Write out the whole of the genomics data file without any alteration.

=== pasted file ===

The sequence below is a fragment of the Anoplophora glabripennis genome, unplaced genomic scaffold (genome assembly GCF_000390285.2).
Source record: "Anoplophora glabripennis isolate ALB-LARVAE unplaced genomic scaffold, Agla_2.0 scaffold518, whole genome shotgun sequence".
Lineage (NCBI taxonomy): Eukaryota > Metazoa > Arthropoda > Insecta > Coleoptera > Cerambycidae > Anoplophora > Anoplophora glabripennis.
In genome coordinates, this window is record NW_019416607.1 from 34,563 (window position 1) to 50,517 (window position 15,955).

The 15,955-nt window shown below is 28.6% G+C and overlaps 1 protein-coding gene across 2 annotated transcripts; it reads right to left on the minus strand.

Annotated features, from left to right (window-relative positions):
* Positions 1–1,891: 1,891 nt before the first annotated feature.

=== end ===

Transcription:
The sequence below is a fragment of the Anoplophora glabripennis genome, unplaced genomic scaffold (genome assembly GCF_000390285.2).
Source record: "Anoplophora glabripennis isolate ALB-LARVAE unplaced genomic scaffold, Agla_2.0 scaffold518, whole genome shotgun sequence".
Lineage (NCBI taxonomy): Eukaryota > Metazoa > Arthropoda > Insecta > Coleoptera > Cerambycidae > Anoplophora > Anoplophora glabripennis.
In genome coordinates, this window is record NW_019416607.1 from 34,563 (window position 1) to 50,517 (window position 15,955).

The 15,955-nt window shown below is 28.6% G+C and overlaps 1 protein-coding gene across 2 annotated transcripts; it reads right to left on the minus strand.

Annotated features, from left to right (window-relative positions):
* Positions 1–1,891: 1,891 nt before the first annotated feature.